Lessons I Learned Watching My Eldest Care for Her Little Sister
I stepped into my office and was assaulted by a disasterous collection of stickers, notecards, glue sticks, and glitter strewn across the large white craft table. I have no idea how my seven-year old had managed to make such a mess in the ten minutes left before the bus came.
She grinned and held up her creation. "Look, Mom, I made Micaela notecards so I can teach her more words."
My heart melted. The cards were gaudy with their flamboyant lettering. She proudly flipped through them and read the words.
Adela and Micaela have such an interesting relationship. Like all siblings, they fight and bicker, but Adela's heart is softened toward the difficult journey her sister has. She keeps her chin up even when Jovani and I are gone for days with Micaela for hospital stays and specialists. She understands the extra time Micaela demands as we help her eat, dress, potty, and keep her glasses on. As Adela matures, I see her stepping up more and more to help her sister progress.
Have you ever stopped and considered the older sisters in your life? We have ones we are raised with and others that God placed along side us. Our older sisters encourage us, cheer us on, and are there for laughter and tears.
One of my favorite sister memories was when I snuck into my sister's drawer and grabbed the intense, round, bristly brush she had told me not to touch. Exultant, I wrapped a chunk of hair around the brush and yanked, expecting a ringlet to emerge. Instead, the brush laid claim to my hair in a terrible impossible tangle. My sister came in. I ran, sobbing to a corner to hide my disaster. My sister followed, and without yelling, sat on the floor and began the slow process of detaching my hair from her brush. I felt unjudged. I felt loved. Many years later I shared that memory with her and she told me that she had done the same thing when she was little, so when I tangled myself up, it was easy to be kind.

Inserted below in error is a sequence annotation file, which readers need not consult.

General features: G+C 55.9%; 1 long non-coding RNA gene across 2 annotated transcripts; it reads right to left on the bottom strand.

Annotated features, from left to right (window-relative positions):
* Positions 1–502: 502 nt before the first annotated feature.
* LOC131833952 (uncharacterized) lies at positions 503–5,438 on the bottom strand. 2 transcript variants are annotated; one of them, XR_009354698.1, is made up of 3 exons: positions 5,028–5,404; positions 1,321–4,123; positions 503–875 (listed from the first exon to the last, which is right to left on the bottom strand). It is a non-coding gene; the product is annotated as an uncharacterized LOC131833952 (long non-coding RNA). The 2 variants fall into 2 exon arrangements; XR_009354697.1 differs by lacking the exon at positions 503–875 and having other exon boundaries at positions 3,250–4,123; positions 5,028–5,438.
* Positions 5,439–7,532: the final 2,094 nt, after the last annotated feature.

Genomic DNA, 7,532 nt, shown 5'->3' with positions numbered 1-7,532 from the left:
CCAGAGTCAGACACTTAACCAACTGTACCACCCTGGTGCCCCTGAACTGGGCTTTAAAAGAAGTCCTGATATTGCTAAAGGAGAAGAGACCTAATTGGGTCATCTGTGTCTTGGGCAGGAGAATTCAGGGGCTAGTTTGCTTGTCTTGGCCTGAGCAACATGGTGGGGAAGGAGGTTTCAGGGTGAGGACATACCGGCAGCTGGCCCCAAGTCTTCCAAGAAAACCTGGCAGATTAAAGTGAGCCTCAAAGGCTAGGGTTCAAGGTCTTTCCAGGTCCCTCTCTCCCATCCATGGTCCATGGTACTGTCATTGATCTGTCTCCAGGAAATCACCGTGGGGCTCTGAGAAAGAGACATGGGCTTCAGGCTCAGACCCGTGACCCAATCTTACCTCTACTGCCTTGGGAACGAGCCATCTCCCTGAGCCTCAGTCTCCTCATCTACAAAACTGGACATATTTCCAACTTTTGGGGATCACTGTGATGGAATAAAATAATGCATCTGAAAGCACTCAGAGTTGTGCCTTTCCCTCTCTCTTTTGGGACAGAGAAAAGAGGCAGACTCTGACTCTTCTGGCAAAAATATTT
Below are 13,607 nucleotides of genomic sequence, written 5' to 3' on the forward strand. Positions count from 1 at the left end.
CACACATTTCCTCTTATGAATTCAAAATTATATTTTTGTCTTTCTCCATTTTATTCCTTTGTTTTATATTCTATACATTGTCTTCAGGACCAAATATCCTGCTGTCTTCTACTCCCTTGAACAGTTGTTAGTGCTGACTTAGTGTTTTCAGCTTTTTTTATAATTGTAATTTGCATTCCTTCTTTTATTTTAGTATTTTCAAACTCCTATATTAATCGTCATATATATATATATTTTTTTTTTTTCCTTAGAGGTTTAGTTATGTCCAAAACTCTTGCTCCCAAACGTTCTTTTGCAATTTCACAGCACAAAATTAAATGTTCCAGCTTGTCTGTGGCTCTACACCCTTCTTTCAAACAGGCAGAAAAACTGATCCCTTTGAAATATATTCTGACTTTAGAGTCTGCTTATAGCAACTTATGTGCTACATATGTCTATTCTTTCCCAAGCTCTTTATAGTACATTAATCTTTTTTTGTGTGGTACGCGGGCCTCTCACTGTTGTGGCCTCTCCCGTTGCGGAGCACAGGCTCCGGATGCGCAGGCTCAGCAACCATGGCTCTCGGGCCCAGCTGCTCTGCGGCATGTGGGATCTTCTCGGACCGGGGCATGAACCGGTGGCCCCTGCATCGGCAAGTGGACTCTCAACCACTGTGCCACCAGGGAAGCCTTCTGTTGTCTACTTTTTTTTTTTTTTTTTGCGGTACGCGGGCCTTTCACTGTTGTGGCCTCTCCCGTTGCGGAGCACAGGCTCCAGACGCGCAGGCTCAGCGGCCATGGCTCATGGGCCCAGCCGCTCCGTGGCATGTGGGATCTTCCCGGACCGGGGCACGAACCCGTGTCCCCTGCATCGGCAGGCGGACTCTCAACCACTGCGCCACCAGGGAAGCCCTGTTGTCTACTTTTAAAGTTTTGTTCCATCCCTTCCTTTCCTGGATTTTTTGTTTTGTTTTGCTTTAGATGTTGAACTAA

We should be ever thankful that the sisters around us who know what we have been through and emphatically share our pain. May we also never miss the opportunity to help our little sisters get untangled.
What a blessing Micaela and Adela have in each other, one that will continue to bless them the rest of their lives.
Who are the God-given sisters, young and old, in your life?
How a Mother Feels When She No Longer Spends All Day Every Day with Her Child
My eyes traveled down the hall and settled on the door of Micaela's classroom. It was hard to keep my feet from picking up into a trot. "No running in the halls"... even for mommies.
I reached the door sporting a happy collection of kindergarten decorations and turned the knob. Micaela was waiting for me inside, her EA helping her cut out a pair of paper shoes for her paper person.
I took a seat at the child-size table, my knees coming up to my chest in the tiny chairs. Fascinated, I watched her pudgy fingers work the sissors up and down with the EA's guidance. Her little pink lips made a perfect "o" as she concentrated on her work.
My arms ached to hold her, but my mind and heart filled with a hunger I had never considered. I wanted to watch her like a biologist sitting before a beehive or astronomer measuring stars.
I wanted to know her.
I was hungry to know her.
Micaela has a limited vocabulary. Adela, as a kindergartener, would come home and tell me about the games she played at recess and complain about her homework. Learning about Micaela is a constant challenge. How I long to know what is going on in her sweet head.